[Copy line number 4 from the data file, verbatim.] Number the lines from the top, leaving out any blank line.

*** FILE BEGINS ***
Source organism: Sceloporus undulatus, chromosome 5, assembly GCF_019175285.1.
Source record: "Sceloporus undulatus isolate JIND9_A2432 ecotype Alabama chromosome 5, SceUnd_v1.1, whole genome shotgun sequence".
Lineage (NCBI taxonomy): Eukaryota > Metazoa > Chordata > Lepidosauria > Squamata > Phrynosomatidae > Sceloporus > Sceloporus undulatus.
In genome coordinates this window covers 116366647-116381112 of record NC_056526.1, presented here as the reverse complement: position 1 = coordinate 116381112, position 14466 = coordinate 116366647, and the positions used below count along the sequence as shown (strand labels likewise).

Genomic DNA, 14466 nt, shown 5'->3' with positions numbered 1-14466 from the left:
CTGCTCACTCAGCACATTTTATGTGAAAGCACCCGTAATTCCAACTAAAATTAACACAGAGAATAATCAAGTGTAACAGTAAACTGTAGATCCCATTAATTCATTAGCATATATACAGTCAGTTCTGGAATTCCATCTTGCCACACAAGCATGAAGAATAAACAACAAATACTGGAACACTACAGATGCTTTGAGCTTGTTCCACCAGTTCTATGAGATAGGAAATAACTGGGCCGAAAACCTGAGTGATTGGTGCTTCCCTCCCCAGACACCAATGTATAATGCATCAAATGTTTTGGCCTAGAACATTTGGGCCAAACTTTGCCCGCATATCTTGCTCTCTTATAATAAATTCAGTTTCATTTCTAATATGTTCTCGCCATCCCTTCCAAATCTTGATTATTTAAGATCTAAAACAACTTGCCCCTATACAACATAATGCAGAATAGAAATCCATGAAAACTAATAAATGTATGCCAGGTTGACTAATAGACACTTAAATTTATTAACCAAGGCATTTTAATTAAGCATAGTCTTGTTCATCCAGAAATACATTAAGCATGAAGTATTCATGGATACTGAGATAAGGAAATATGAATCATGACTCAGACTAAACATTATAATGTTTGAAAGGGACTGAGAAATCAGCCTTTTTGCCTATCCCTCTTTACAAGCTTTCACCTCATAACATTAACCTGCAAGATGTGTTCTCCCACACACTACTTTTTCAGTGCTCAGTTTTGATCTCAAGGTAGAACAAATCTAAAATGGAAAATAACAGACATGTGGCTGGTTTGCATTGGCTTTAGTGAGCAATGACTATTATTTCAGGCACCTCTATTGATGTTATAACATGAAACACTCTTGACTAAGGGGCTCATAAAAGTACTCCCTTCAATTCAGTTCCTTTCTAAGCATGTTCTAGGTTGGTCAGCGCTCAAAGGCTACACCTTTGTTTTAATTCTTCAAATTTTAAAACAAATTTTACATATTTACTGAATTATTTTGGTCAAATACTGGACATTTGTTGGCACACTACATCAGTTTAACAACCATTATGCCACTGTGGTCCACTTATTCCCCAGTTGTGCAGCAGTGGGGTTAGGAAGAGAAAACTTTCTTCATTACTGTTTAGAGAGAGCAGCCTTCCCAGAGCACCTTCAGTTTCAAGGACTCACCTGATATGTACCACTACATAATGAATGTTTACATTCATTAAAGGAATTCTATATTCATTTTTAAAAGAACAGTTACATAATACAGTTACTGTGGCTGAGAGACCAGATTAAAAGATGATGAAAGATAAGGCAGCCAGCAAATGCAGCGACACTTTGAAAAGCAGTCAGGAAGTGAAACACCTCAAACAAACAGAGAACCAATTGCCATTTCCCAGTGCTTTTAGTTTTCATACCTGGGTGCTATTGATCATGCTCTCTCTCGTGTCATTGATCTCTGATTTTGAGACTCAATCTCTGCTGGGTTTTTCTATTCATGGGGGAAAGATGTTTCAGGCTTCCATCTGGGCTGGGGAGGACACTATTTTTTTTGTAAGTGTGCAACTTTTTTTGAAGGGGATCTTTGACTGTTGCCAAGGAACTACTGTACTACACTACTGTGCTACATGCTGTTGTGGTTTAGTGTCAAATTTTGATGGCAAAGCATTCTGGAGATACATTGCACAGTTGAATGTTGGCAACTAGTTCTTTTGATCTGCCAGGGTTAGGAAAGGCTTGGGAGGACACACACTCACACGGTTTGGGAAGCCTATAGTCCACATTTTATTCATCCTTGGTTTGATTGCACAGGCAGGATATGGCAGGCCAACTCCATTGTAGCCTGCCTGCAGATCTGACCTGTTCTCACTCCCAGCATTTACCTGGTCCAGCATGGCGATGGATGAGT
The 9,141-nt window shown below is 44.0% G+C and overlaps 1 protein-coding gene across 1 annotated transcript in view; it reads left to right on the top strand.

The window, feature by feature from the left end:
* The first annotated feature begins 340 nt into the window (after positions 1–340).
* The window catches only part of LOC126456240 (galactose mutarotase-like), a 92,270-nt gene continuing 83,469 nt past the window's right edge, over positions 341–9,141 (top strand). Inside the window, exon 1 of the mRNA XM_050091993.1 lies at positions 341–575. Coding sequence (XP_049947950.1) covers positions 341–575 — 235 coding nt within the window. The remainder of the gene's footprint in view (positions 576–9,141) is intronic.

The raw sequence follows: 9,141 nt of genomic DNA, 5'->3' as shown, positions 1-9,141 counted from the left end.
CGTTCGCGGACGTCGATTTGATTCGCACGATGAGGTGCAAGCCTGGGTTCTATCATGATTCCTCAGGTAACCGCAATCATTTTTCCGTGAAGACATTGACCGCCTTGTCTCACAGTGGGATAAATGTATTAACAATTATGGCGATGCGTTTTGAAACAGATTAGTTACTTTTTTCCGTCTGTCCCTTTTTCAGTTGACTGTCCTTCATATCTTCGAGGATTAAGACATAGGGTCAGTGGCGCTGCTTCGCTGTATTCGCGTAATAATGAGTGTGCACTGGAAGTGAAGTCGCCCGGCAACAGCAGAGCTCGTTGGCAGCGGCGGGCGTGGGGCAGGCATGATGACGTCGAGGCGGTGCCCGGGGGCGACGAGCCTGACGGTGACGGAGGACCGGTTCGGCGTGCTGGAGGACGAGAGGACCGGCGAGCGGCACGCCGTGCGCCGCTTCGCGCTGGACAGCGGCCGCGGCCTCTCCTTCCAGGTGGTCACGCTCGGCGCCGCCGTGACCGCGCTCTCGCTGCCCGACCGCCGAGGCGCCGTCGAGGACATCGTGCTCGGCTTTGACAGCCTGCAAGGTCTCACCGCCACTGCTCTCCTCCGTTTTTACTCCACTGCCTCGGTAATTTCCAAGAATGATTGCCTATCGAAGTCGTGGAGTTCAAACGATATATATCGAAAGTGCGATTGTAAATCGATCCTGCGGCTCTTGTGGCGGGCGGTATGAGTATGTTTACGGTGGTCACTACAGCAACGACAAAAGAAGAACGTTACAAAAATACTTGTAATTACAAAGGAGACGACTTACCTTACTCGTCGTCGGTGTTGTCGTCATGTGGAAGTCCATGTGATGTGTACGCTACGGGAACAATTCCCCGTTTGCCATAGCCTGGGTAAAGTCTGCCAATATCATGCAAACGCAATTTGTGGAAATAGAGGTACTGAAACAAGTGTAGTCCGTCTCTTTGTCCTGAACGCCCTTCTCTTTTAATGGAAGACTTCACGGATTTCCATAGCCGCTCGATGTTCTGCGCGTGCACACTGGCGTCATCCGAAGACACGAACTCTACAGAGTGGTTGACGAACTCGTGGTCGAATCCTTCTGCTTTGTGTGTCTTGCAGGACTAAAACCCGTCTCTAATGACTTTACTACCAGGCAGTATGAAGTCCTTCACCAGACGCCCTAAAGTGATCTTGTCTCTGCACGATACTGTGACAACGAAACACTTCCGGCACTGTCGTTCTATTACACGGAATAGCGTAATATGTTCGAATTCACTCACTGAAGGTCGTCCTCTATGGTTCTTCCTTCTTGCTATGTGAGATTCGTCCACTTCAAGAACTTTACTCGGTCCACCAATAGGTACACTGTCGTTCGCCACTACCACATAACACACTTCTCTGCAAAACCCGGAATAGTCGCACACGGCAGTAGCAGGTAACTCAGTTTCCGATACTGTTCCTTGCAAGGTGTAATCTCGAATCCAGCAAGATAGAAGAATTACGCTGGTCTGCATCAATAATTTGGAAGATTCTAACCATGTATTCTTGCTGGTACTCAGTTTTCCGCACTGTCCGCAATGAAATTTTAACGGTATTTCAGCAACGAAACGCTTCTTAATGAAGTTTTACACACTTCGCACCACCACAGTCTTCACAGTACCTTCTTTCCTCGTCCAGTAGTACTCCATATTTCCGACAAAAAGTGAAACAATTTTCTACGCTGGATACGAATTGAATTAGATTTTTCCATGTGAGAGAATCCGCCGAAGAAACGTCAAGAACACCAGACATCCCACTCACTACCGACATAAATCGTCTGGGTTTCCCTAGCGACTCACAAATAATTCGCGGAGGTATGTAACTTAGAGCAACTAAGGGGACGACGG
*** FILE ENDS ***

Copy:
In genome coordinates this window covers 116366647-116381112 of record NC_056526.1, presented here as the reverse complement: position 1 = coordinate 116381112, position 14466 = coordinate 116366647, and the positions used below count along the sequence as shown (strand labels likewise).